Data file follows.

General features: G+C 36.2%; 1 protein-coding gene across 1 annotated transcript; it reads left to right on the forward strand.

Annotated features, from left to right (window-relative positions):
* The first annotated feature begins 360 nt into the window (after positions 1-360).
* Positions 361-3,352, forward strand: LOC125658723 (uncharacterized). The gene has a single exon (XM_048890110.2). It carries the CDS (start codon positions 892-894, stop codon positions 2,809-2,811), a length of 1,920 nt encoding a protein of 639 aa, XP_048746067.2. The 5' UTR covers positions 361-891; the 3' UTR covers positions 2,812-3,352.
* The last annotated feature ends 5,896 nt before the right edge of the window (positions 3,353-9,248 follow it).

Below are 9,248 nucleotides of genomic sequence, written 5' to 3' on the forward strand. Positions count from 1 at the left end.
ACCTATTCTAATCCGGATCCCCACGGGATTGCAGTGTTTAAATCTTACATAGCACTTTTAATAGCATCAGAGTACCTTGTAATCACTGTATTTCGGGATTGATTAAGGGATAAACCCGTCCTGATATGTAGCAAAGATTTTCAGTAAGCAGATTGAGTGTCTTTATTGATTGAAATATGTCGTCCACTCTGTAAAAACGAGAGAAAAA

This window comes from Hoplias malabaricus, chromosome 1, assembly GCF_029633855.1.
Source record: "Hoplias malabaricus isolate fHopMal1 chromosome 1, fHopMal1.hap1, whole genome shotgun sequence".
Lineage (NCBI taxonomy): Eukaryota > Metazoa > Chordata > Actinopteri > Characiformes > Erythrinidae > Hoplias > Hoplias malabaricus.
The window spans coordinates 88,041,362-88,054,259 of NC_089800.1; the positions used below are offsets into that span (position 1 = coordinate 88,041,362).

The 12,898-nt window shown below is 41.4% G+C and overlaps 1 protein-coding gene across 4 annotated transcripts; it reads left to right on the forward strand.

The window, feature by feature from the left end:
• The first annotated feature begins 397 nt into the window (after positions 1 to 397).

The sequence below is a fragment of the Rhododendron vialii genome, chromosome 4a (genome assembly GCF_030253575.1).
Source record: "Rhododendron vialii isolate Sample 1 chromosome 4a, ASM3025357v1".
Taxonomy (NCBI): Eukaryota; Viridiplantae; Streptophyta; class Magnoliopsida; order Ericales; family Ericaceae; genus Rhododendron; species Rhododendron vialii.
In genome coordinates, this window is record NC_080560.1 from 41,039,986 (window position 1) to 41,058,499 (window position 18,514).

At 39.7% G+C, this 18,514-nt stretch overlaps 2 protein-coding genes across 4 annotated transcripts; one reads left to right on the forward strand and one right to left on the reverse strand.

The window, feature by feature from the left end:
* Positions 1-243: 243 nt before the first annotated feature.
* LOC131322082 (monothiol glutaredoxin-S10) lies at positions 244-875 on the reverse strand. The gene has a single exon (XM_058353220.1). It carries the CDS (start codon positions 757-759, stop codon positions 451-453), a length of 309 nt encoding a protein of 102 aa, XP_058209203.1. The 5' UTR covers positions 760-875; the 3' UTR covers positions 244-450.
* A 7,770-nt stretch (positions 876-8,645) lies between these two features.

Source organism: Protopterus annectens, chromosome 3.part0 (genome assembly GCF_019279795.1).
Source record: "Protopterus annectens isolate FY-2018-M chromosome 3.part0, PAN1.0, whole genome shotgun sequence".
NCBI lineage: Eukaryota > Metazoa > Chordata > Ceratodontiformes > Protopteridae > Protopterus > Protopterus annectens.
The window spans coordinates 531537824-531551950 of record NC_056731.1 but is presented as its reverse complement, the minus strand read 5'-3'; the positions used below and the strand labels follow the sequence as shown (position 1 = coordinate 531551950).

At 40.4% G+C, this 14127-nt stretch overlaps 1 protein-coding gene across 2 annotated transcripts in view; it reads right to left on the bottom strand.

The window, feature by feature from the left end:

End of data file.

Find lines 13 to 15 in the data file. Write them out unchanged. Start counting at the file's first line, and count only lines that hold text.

The window, feature by feature from the left end:
• The first annotated feature begins 397 nt into the window (after positions 1 to 397).

The sequence below is a fragment of the Rhododendron vialii genome, chromosome 4a (genome assembly GCF_030253575.1).